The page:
Through new Office of Digital Transformation, FDA putting business ahead of IT

Vid Desai, FDA’s chief information officer, said the new Office of Digital Transformation will improve their ability to govern more effectively, reduce the du...

Data and science are at the center of the mission of the Food and Drug Administration.

This is why the agency created the new Office of Digital Transformation. It is the final step in a two-year effort to reorganize how the FDA uses data and technology to protect and promote public health.

Vid Desai, FDA’s chief information officer, said the Office of Digital Transformation (ODT) will drive change down to the individual centers and offices to improve their mission delivery.

Vid Desai is the CIO at the FDA, where he leads the Office of Digital Transformation.

“Science and data are at the heart of everything we do as an agency. So this reorganization basically recognizes the importance and the strategic role that IT plays in all aspects of the agency’s operations. Good IT and data management will fundamentally improve and help scale what FDA does as part of its work, and we’re taking an integrated approach to enterprise technology, data and cybersecurity,” Desai said on Ask the CIO. “We needed to elevate the stature of the IT organization. That was one of the primary reasons for announcing the reorganization. It elevates the agency’s IT, data and cybersecurity to the agency level, which was something that we’ve never had within the FDA. It improves our ability to govern more effectively, reduce the duplication and the fragmentation that occurs when we work in more of an organizational siloed manner.”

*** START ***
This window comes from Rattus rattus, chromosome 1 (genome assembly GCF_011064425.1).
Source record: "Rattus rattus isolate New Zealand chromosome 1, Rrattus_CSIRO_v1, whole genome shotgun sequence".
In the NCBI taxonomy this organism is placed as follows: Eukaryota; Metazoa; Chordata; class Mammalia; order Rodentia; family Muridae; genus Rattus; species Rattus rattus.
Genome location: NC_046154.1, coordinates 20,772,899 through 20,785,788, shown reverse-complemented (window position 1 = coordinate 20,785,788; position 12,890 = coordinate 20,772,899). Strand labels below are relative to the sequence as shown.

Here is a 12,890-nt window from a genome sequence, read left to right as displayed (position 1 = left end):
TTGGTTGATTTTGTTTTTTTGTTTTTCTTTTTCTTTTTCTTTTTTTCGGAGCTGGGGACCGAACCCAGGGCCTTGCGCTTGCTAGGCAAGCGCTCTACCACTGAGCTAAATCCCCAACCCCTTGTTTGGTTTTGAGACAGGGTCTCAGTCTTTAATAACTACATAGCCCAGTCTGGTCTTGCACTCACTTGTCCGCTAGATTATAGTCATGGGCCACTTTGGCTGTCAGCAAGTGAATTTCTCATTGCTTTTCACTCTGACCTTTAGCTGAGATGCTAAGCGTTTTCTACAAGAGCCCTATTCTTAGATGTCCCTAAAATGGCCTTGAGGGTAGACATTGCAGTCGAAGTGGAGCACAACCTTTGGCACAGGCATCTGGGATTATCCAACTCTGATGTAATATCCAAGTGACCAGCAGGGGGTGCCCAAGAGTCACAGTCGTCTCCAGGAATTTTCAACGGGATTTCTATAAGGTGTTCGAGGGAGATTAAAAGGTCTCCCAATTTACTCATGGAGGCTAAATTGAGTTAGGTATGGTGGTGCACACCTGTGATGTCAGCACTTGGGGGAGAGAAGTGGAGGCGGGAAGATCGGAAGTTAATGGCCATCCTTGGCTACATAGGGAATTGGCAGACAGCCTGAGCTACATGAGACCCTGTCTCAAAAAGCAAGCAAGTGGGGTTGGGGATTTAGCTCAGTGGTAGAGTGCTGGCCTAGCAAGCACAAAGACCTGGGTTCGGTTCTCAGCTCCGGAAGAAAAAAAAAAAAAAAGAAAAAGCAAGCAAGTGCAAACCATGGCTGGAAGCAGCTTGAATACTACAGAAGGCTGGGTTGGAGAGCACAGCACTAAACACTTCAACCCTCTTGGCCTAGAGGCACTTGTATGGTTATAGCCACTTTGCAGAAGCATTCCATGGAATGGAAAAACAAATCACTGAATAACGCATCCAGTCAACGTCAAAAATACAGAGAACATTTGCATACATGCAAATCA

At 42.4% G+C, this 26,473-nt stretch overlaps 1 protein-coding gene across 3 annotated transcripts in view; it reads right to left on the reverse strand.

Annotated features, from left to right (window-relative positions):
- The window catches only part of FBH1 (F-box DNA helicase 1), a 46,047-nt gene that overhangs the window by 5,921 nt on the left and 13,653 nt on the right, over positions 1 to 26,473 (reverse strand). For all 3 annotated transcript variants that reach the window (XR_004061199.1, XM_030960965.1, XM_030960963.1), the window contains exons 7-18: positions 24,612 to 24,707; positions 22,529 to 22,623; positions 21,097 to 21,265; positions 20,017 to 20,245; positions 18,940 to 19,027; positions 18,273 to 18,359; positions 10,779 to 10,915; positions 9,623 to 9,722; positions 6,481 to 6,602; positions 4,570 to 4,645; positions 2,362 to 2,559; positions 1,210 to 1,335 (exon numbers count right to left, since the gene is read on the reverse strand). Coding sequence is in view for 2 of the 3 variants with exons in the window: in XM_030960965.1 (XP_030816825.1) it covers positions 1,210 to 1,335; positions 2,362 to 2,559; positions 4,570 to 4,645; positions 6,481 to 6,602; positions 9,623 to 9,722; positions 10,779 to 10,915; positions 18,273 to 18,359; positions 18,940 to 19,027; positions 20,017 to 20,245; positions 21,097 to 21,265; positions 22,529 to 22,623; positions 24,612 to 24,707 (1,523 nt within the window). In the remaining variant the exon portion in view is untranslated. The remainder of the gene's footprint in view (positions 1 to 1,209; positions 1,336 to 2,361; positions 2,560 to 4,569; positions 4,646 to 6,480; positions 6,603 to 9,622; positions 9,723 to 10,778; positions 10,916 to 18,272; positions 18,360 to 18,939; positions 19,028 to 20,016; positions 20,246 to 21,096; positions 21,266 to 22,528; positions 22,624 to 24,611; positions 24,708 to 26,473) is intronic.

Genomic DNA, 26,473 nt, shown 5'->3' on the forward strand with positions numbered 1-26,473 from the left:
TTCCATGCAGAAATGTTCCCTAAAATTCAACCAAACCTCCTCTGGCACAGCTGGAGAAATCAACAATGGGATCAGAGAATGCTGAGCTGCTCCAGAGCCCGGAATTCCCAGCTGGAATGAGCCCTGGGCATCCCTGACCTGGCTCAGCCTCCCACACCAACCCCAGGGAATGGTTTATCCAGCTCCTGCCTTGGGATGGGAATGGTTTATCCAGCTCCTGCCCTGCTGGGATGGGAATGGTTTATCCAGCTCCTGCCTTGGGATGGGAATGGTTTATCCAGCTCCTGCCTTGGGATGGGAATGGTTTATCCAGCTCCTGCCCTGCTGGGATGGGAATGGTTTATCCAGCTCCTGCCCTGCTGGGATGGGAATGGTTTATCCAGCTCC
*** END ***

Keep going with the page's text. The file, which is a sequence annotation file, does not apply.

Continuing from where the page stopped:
The FDA announced this reorganization in September, which included naming Desai as its new CIO, making him the leader of ODT and bringing all the CIO functions under the new organization.

Through ODT, Desai, who joined the FDA in 2019 as its chief technology officer after spending his entire career in the private sector, will have more authority and responsibility to improve and consolidate enterprisewide technology. He said one of his main goals in 2022 is to reduce fragmentation and duplications across the offices and centers.

“When you’re driving change, it’s important to be able to do that from a place where you can govern more effectively. When you’re buried several levels down in the organization, it’s harder to impose that governance, and that’s the reason why it was important for it to be elevated,” he said. “We have a full seat at the table where we can be part of the discussion that formulates the strategic direction of the agency, and then we can look at how IT can support those strategies and the priorities we are establishing at the executive level.”